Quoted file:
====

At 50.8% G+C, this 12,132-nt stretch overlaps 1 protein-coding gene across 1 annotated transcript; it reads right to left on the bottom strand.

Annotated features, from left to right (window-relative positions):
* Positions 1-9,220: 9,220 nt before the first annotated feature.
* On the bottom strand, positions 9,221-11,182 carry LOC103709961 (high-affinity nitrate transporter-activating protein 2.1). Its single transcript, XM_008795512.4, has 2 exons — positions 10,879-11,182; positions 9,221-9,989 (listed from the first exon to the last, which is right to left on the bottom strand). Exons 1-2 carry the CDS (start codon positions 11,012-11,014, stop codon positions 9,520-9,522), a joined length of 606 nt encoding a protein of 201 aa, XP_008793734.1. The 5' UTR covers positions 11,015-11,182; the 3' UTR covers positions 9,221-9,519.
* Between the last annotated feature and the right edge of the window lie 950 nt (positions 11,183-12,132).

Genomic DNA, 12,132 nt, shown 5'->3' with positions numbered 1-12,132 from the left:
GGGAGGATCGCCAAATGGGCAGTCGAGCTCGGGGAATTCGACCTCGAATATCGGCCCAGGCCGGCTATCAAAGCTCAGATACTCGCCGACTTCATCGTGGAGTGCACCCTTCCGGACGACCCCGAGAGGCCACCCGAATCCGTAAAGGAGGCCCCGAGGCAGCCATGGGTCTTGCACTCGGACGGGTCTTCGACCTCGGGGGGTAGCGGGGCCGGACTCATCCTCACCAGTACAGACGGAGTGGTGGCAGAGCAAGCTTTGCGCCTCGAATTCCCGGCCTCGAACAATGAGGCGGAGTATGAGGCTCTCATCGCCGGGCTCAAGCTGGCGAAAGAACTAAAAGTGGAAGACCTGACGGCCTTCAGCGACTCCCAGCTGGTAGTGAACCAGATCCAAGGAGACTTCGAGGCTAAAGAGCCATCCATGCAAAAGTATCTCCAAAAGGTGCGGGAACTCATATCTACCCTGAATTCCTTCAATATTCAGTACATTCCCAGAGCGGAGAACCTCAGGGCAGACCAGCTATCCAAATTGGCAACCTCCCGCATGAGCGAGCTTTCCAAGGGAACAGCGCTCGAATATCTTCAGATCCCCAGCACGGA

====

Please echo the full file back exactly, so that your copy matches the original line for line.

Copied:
At 50.8% G+C, this 12,132-nt stretch overlaps 1 protein-coding gene across 1 annotated transcript; it reads right to left on the bottom strand.

Annotated features, from left to right (window-relative positions):
* Positions 1-9,220: 9,220 nt before the first annotated feature.
* On the bottom strand, positions 9,221-11,182 carry LOC103709961 (high-affinity nitrate transporter-activating protein 2.1). Its single transcript, XM_008795512.4, has 2 exons — positions 10,879-11,182; positions 9,221-9,989 (listed from the first exon to the last, which is right to left on the bottom strand). Exons 1-2 carry the CDS (start codon positions 11,012-11,014, stop codon positions 9,520-9,522), a joined length of 606 nt encoding a protein of 201 aa, XP_008793734.1. The 5' UTR covers positions 11,015-11,182; the 3' UTR covers positions 9,221-9,519.
* Between the last annotated feature and the right edge of the window lie 950 nt (positions 11,183-12,132).

Genomic DNA, 12,132 nt, shown 5'->3' with positions numbered 1-12,132 from the left:
GGGAGGATCGCCAAATGGGCAGTCGAGCTCGGGGAATTCGACCTCGAATATCGGCCCAGGCCGGCTATCAAAGCTCAGATACTCGCCGACTTCATCGTGGAGTGCACCCTTCCGGACGACCCCGAGAGGCCACCCGAATCCGTAAAGGAGGCCCCGAGGCAGCCATGGGTCTTGCACTCGGACGGGTCTTCGACCTCGGGGGGTAGCGGGGCCGGACTCATCCTCACCAGTACAGACGGAGTGGTGGCAGAGCAAGCTTTGCGCCTCGAATTCCCGGCCTCGAACAATGAGGCGGAGTATGAGGCTCTCATCGCCGGGCTCAAGCTGGCGAAAGAACTAAAAGTGGAAGACCTGACGGCCTTCAGCGACTCCCAGCTGGTAGTGAACCAGATCCAAGGAGACTTCGAGGCTAAAGAGCCATCCATGCAAAAGTATCTCCAAAAGGTGCGGGAACTCATATCTACCCTGAATTCCTTCAATATTCAGTACATTCCCAGAGCGGAGAACCTCAGGGCAGACCAGCTATCCAAATTGGCAACCTCCCGCATGAGCGAGCTTTCCAAGGGAACAGCGCTCGAATATCTTCAGATCCCCAGCACGGA